“And how’s one of my favorite saints doing today?” Pastor John bellowed, his body nearly filling the doorframe.
The frail body in the bed before him was a stark contrast. A weak voice spoke. “Not at my best today, I’m afraid.”
John pulled a chair up to the bedside. “And why is that, my dear?”
Minnie’s pale face turned toward him. “I just don’t think God cares anymore. This life has been so hard.”
John took her hand, startled at how cold and fragile it felt. “He told us it would be. You know that.”
Minnie stared off into the past.
“I lost my baby.”
John blinked slowly. “Yes, Minnie, and through that, you were able to counsel countless women who came through the church doors, women who had been through the same thing. You gave them strength and hope.”
“My husband left me.”
John’s heart ached for the elderly woman. “God used that to make you stronger, again, giving you compassion for the widows learning to live on their own.”
“Now my body is giving out. I can’t fight anymore.”
John pulled out his pocket-sized Bible. Tapping it in his hands, he told her “James says, ‘Count it all joy when you fall into trials, knowing that the testing of your faith produces patience.’ God’s given you these trials for a reason. He considers you worthy to suffer for His name’s sake. If everything had gone well in your life, you wouldn’t be the amazing strong woman you are now.”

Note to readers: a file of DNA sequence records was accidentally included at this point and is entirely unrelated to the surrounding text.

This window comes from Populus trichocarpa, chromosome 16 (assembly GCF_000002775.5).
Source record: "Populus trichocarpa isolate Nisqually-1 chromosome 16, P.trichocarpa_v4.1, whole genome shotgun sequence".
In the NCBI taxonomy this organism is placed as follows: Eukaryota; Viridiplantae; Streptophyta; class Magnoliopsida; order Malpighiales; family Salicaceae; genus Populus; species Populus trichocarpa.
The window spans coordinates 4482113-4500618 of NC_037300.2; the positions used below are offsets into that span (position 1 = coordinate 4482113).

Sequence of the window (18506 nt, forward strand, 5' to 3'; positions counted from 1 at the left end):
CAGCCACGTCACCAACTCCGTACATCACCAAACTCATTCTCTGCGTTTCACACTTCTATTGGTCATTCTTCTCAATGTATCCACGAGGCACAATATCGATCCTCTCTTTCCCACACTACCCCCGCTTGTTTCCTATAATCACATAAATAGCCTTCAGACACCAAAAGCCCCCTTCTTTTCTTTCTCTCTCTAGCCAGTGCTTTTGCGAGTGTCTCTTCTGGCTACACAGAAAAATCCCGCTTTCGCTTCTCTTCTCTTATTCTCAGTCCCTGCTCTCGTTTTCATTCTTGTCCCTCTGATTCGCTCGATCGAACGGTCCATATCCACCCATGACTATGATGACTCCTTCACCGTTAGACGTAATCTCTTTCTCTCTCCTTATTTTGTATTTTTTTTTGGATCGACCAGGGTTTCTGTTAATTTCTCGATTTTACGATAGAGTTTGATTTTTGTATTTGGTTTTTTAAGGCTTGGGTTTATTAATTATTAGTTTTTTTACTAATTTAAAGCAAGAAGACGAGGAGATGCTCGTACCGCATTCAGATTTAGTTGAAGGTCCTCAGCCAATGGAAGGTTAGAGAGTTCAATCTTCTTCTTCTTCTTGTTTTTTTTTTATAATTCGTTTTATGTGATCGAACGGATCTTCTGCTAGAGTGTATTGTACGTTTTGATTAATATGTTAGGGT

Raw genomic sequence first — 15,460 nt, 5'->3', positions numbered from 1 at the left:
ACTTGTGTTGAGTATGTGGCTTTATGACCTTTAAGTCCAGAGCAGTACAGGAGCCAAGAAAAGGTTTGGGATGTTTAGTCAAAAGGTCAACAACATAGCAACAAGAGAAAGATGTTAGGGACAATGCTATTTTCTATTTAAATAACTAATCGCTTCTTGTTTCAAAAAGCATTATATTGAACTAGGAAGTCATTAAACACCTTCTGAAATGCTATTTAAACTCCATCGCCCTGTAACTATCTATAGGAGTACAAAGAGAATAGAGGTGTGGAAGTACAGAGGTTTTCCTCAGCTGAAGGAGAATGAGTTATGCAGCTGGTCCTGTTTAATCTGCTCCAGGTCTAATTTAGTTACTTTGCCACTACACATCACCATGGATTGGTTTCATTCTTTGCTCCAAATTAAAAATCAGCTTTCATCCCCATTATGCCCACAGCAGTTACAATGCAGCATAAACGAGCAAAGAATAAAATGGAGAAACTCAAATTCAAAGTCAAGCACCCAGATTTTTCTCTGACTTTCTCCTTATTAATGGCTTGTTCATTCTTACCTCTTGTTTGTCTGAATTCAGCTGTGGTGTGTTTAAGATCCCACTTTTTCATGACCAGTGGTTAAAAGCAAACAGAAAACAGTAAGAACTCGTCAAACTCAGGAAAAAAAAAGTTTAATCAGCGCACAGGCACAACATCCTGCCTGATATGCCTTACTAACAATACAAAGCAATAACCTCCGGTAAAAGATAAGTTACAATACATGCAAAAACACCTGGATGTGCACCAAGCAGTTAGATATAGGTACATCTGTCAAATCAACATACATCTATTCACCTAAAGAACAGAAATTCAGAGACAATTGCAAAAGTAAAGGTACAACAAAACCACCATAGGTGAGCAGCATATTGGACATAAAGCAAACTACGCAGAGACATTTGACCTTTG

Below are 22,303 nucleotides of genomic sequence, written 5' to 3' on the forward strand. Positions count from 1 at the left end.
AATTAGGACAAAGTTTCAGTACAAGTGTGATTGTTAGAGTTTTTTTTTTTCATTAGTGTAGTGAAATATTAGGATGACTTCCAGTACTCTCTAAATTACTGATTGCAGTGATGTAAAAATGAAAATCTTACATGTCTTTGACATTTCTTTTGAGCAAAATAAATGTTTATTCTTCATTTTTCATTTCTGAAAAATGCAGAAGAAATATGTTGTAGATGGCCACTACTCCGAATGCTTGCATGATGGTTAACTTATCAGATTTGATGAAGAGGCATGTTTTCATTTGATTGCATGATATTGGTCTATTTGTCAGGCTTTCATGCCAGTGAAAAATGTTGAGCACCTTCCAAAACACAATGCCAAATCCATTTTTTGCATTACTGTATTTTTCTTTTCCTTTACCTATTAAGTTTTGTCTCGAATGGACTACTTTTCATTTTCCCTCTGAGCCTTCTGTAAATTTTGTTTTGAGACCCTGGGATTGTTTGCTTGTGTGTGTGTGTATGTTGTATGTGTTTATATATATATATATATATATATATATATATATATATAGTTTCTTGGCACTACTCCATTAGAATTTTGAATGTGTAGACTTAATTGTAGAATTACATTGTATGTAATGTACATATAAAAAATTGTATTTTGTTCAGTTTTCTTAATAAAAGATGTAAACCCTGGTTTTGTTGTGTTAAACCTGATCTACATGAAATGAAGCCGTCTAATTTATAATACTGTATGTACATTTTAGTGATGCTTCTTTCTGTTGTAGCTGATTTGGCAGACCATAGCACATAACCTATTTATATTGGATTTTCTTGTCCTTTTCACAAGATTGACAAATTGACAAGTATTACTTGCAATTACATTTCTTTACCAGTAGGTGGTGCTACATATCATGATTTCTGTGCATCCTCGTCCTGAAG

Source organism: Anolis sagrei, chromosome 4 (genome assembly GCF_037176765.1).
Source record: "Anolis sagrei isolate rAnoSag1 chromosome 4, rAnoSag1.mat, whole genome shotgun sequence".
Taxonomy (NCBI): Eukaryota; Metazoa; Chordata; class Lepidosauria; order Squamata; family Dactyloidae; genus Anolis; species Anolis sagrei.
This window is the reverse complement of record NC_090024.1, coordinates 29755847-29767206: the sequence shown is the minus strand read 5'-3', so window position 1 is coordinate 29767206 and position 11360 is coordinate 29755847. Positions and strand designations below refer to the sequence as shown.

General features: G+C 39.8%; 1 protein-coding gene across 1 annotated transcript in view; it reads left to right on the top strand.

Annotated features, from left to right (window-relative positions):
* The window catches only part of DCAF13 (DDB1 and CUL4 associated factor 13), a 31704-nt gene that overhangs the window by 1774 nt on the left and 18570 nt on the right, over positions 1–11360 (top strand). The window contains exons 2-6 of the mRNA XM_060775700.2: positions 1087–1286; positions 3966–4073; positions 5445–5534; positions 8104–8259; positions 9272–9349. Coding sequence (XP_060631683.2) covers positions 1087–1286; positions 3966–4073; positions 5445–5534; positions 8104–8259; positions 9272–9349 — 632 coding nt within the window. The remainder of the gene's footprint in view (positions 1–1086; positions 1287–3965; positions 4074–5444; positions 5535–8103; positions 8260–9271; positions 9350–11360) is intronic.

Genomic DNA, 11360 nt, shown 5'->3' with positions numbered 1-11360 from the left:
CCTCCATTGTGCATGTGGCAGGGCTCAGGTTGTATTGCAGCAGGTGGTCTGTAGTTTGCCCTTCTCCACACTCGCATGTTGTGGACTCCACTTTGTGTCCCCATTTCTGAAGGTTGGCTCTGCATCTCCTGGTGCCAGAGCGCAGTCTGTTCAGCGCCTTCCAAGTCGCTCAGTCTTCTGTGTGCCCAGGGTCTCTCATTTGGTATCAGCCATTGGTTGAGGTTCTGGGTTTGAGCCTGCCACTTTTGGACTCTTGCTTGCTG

Minnie huffed. “Do I look strong to you?”
John pointed to her heart. “In here you are, and that’s all that matters.”
Minnie looked into John’s bear-like face. “There’s more, the worst of it all.”
John, concerned, leaned toward her as she whispered “This hospital food stinks.”
John threw back his head, his belly shaking with laughter. “Oh Miss Minnie, I knew you were still in there somewhere. That’s the feisty old gal I know. Glad to see you’ve still got your spunk.”
Minnie smiled for a moment, then winced. Sombering, John fixed his eyes on hers. “Are you in much pain?”
The slight nod of her head was like a punch to his gut. Oh, how he hated to see this dear child of God suffering.
A nurse entered the room, took one look at Minnie, and called John away from the bedside.
“It won’t be much longer now, Pastor. Is there any family we can call?”
John slowly shook his head. “No blood relatives, I’m afraid.”
“Then perhaps you’d better stay a while longer,” she whispered.
“I’ll do that.”
John settled back into his chair and watched Minnie’s eyes close. Pushing aside all the thoughts of sermons to write and people to call, he sat quietly. He was grateful God had given him the chance to be here. Judging by the flowers overflowing the room, Minnie had had several guests since he had last visited, but he alone had the privilege of ushering her into eternity.
As the minutes stretched into hours, John’s back stiffened. Still, he maintained his bedside vigil, holding on to her frail hand. Minnie hadn’t moved in about an hour, but the steady rise and fall of her chest assured him she was still with him.
Suddenly, a momentary flicker of her eyelids startled him. She turned her head towards him, but was staring beyond him.
“Pastor,” she whispered, “I see a light.”
John watched in rapt attention as the peace flowed over her face. Minnie was going home.
Leaning over and kissing her forehead, he whispered “Well done, God’s good and faithful servant.”
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